Microkhan by Brendan I. Koerner

A Bald-Faced Lie in Turkmenistan

March 21st, 2012 · 3 Comments

Granted, you have to give (very minor) props to Turkmenistan’s president for his guitar chops (see above). But don’t be fooled into thinking he’s helming a nation any less repressive than the one he inherited from his infamous predecessor. The Turkmen government has zero patience for those who might dare question its absolute authority to do whatever the hell it pleases:

“The people regularly broadcast reports on events that take place in Turkmenistan, about human rights, for example, and they share their opinions. It’s fine for them to do so,” Turkmen Deputy Foreign Minster Vepa Hadjiyev told the committee. “However, when it comes to journalism, that is somewhat different. People are allowed to collect information and disseminate it. Radio Azatlyk has the right to do so.”

This must come as news to RFE/RL correspondent Dovletmyrat Yazkuliyev, who was arrested and sentenced to five years in prison in October 2011 on false charges that he had aided in the attempted suicide of a family member. The government’s scurrilous allegations were widely believed to be connected to Yazkuliyev’s reporting about an arms depot explosion that killed dozens in the Turkmen city of Abadan. He was later pardoned and released only after complaints from international advocacy organizations and intense diplomatic pressure from the United States led the Turkmen government to reconsider its position.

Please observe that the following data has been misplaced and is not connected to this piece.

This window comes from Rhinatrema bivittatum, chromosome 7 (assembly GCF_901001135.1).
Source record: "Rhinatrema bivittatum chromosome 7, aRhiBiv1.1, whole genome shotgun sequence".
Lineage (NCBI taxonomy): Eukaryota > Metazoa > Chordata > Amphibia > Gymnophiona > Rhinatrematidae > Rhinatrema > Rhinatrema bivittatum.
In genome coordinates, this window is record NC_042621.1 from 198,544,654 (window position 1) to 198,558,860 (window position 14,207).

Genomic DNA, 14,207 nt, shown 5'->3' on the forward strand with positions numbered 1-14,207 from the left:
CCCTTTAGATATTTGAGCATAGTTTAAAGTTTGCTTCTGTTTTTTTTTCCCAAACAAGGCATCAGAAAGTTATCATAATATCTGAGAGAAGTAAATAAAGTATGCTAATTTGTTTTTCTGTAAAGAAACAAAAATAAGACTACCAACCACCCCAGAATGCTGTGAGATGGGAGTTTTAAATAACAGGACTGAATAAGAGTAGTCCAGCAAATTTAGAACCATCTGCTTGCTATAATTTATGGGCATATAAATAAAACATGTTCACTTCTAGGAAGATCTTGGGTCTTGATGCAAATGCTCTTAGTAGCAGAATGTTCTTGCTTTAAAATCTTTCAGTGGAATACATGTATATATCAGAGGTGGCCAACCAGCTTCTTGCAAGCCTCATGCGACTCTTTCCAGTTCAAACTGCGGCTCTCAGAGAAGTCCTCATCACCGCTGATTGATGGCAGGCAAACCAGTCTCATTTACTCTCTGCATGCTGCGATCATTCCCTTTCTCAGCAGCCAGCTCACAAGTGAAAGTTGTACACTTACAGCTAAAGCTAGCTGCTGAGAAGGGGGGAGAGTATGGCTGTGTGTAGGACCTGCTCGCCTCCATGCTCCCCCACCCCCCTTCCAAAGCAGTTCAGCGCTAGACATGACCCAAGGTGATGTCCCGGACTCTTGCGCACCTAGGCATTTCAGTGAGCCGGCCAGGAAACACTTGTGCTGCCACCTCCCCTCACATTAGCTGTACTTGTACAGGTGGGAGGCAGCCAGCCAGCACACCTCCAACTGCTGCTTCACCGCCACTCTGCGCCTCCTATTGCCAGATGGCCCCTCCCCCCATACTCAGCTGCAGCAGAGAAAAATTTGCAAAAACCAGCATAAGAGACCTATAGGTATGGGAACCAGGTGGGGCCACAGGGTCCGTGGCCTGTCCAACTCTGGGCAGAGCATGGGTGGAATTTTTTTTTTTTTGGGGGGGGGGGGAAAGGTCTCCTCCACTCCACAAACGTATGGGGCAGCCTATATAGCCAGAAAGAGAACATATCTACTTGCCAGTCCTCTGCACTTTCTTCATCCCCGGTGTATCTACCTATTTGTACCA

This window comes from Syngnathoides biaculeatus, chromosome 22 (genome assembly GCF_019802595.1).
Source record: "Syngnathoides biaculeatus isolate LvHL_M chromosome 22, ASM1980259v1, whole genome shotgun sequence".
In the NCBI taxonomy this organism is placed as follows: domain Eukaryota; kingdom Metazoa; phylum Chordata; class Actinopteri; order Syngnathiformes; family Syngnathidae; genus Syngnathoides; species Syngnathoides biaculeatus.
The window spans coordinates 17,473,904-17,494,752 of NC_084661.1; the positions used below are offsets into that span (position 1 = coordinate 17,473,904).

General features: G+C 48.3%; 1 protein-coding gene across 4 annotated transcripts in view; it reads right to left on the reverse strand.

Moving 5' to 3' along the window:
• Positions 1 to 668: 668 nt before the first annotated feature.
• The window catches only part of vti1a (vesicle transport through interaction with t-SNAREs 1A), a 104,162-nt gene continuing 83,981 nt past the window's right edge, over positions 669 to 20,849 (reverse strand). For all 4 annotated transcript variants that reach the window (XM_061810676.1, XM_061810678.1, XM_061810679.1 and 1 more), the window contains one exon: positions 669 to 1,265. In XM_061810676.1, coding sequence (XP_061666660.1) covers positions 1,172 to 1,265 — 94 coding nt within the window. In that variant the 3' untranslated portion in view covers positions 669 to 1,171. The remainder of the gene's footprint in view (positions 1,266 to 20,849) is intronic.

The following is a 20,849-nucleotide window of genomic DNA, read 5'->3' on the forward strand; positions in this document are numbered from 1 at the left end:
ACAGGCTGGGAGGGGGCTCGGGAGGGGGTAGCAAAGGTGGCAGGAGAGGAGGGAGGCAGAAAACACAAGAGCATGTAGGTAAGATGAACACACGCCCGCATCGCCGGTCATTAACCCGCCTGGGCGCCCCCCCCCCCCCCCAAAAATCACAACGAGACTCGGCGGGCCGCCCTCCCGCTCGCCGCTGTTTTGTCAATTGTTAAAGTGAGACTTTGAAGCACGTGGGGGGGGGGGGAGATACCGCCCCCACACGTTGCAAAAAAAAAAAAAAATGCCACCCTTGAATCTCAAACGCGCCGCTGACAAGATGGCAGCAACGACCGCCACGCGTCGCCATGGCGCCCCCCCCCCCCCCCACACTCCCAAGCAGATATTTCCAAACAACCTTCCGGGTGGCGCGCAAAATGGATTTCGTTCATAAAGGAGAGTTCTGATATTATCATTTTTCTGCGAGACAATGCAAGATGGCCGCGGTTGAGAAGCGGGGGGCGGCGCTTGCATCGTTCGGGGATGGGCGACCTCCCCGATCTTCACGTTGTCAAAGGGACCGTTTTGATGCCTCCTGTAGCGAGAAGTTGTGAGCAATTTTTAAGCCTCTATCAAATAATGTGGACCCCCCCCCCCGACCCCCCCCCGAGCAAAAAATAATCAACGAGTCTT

Yazkuliyev made out relatively lightly compared with Azatlyk contributor Sazak Durdymuradov, who in June 2009 was arrested and confined to a psychiatric institution known as the “Turkmen Gulag,” where he was beaten and psychologically abused by Turkmen authorities.

And if she could still raise her own objections, Ogulsapar Muradova — an RFE/RL correspondent who died in 2006 while in government detention on trumped-up charges — might have a thing or two to say about Hadjiyev’s response to UN inquiries.

Here’s a slightly more thorough list of Turkmen journalists who’ve faced abuse (or worse) for simply doing their jobs. Alas, I see no reason why the situation should start to get better before it gets worse.


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3 Comments so far ↓

  • Jordan

    When even Turkey, a country that nominally aspires to EU membership, is regularly jailing reporters for bad-mouthing the democratically elected government, it’s definitely a tough time to be a reporter.

  • Brendan I. Koerner

    @Jordan: Was just talking to somebody about the situation in Turkey. Really disturbing–classic example of tyranny of the majority. I have to feel that Ataturk wouldn’t approve (though maybe I’m just naive).

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